Hayden Zezula and Project Felix: Experiments in Light
In 2016, Adobe asked a group of designers to use a pre-release version of Project Felix in their work. Their feedback allowed the Project Felix team to better meet user needs. In this editorial series, we share the experiences of some of those designers, what they learned, what they accomplished, and what they can do with Project Felix that they haven’t done before.
Hayden Zezula’s work in design originally began as a photographer and video editor, but eventually he turned to 3D animation. He liked the freedom 3D animation gave him to create without limits.
Unlike the other designers in this series, Hayden uses 3D animation and design software on a daily basis. “While Project Felix is being built for graphic designers who are new to these types of features and capabilities, we frequently consult with designers who have extensive experience using 3D design software,” says Kerensa Hogan, Senior Product Marketing Manager at Adobe. “We want to make sure we’re building a solution that gives graphic designers control over the visual aesthetics they admire that come from traditional 3D design platforms.”
Adobe approached Hayden last year to be part of the Project Felix pre-release program to get his perspective on how Project Felix compared to the sophistication, control, and visual results of 3D software.
It’s all about the lighting
As a professional 3D designer and animator, Hayden knows that the key to realistic images is light. Similarly to last week’s featured designer Victoria Pavolv, Hayden experimented with Project Felix’s lighting tools to gauge how successfully the app could composite images and objects into something that felt and looked real.
“I experimented a lot with lighting because, I think, it is the most important thing you approach in 3D design,” Hayden says.
In Project Felix, users can add their own background images and build image-based lighting (IBL) from those images. Hayden took pictures with a variety of backgrounds and used the Auto-IBL feature to evaluate the lighting effects in his scene in relation to the placed 3D object. The hope was to make sure the object looked like a natural part of the scene, not simply a layer on top of a background image. By using shots with different types of lighting, Hayden could see how the software would adapt to preserve the photorealism of the image.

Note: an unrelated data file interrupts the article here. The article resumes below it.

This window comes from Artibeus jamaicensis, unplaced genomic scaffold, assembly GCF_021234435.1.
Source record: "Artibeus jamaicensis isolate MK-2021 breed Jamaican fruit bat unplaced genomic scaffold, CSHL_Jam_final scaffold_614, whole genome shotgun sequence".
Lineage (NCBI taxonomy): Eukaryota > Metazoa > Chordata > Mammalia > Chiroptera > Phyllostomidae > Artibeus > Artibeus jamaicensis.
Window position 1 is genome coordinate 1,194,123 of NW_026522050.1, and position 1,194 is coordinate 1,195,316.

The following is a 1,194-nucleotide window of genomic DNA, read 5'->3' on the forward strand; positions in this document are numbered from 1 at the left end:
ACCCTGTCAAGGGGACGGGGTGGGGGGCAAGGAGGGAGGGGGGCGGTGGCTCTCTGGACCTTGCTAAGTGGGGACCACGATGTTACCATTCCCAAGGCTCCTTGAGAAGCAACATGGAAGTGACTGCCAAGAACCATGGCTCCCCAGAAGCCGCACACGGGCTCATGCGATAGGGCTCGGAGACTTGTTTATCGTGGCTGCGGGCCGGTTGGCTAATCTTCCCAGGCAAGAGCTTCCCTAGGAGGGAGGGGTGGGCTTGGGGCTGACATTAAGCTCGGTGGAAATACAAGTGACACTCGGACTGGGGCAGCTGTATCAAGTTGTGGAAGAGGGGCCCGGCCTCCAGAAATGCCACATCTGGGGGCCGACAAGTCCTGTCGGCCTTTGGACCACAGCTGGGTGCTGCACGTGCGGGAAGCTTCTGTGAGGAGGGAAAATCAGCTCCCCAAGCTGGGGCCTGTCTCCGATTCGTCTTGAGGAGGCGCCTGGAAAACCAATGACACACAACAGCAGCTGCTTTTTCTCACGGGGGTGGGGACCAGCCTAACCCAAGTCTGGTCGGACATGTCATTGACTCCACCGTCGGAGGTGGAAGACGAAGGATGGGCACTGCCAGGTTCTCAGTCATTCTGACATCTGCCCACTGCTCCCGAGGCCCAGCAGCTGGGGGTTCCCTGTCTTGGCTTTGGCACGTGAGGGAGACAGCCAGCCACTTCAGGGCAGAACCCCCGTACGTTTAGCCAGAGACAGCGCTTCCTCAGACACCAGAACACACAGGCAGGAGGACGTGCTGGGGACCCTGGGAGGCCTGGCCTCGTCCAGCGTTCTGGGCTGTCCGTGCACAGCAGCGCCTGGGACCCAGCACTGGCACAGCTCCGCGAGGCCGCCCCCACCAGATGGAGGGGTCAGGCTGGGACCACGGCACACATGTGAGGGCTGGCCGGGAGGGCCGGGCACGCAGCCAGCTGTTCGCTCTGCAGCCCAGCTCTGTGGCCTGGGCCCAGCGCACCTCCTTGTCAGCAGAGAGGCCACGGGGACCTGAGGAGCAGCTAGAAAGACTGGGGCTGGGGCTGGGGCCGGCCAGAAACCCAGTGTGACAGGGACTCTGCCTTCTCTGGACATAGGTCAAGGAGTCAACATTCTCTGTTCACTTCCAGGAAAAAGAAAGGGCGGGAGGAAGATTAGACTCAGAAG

The way light reacts in the image has a lot to do with the characteristics of the 3D objects a designer chooses to place on the background. Hayden’s compositing work in Felix has mainly consisted of suspended geometric shapes. “I wanted to make it feel like a sculpture, but hovering over the ground,” Hayden says. “No anchors or anything holding the pieces down.”
By suspending the 3D objects in the air, Hayden was able to clearly see where IBL was successful and where improvements could be made. Equally important to light in creating a photorealistic image is the resulting shadows. The hovering 3D objects gave Hayden plenty of opportunity to judge the effectiveness of Project Felix’s IBL features by observing whether or not the shadows it generated were realistic.
The faster, the better
From his experimentation, Hayden said that compared with heavy duty 3D software, the Auto-IBL tool rendered much faster, making Project Felix advantageous for certain projects.
“In full-fledged 3D programs, you have to do a little bit more manual tinkering to get it to look just right. There are a lot more steps involved before you can get the finished project,” Hayden says.
For example, Hayden was invited to take photographs and create an art series during New York Fashion Week. He says that had he been using Project Felix, he could have made the project go a lot faster without losing the photorealistic feeling aspects like light create.
“What I ended up doing in 3D software was going and masking out every single frame. It took a long time to pump stuff out,” Hayden says. “With Project Felix, I could easily take a photo and then have all the light come through. I could just as easily add geometric images and have them floating around.” Eliminating manual steps with automatic tools like Auto-IBL comes in handy when you are working on tight deadlines but still need to create high quality images.
From his perspective as a 3D designer, Hayden says Project Felix is a good introduction to the field for those with minimal 3D experience. “It’s a good entry to figuring out how to manipulate textures, shadows, and especially lighting — all important aspects of quality 3D design.”
Want to get your hands on Project Felix? Download the beta app, and stay tuned for more stories from other designers who are discovering the graphic design possibilities that exist in 3D.